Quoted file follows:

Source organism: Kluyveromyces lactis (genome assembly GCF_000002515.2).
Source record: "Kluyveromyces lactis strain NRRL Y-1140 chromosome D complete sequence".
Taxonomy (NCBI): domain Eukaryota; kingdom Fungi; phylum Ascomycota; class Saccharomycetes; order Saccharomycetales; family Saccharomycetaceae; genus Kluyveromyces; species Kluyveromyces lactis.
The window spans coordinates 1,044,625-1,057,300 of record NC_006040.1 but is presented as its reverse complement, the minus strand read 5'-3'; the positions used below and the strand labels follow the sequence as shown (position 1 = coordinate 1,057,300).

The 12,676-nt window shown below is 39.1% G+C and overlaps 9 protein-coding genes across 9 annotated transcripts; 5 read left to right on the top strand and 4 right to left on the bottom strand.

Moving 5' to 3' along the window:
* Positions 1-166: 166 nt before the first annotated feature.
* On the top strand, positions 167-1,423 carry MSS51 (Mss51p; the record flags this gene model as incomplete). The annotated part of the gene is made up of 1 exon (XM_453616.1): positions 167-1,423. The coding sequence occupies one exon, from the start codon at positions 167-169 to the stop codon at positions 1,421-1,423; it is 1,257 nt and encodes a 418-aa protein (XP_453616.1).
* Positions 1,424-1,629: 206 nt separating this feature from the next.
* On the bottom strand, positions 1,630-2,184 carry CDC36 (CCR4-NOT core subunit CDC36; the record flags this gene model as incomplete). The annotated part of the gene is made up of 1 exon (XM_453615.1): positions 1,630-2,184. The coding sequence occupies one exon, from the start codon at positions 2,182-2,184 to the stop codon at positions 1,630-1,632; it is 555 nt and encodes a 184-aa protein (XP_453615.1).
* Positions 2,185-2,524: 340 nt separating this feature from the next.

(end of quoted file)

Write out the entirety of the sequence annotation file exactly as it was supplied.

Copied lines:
Source organism: Kluyveromyces lactis (genome assembly GCF_000002515.2).
Source record: "Kluyveromyces lactis strain NRRL Y-1140 chromosome D complete sequence".
Taxonomy (NCBI): domain Eukaryota; kingdom Fungi; phylum Ascomycota; class Saccharomycetes; order Saccharomycetales; family Saccharomycetaceae; genus Kluyveromyces; species Kluyveromyces lactis.
The window spans coordinates 1,044,625-1,057,300 of record NC_006040.1 but is presented as its reverse complement, the minus strand read 5'-3'; the positions used below and the strand labels follow the sequence as shown (position 1 = coordinate 1,057,300).

The 12,676-nt window shown below is 39.1% G+C and overlaps 9 protein-coding genes across 9 annotated transcripts; 5 read left to right on the top strand and 4 right to left on the bottom strand.

Moving 5' to 3' along the window:
* Positions 1-166: 166 nt before the first annotated feature.
* On the top strand, positions 167-1,423 carry MSS51 (Mss51p; the record flags this gene model as incomplete). The annotated part of the gene is made up of 1 exon (XM_453616.1): positions 167-1,423. The coding sequence occupies one exon, from the start codon at positions 167-169 to the stop codon at positions 1,421-1,423; it is 1,257 nt and encodes a 418-aa protein (XP_453616.1).
* Positions 1,424-1,629: 206 nt separating this feature from the next.
* On the bottom strand, positions 1,630-2,184 carry CDC36 (CCR4-NOT core subunit CDC36; the record flags this gene model as incomplete). The annotated part of the gene is made up of 1 exon (XM_453615.1): positions 1,630-2,184. The coding sequence occupies one exon, from the start codon at positions 2,182-2,184 to the stop codon at positions 1,630-1,632; it is 555 nt and encodes a 184-aa protein (XP_453615.1).
* Positions 2,185-2,524: 340 nt separating this feature from the next.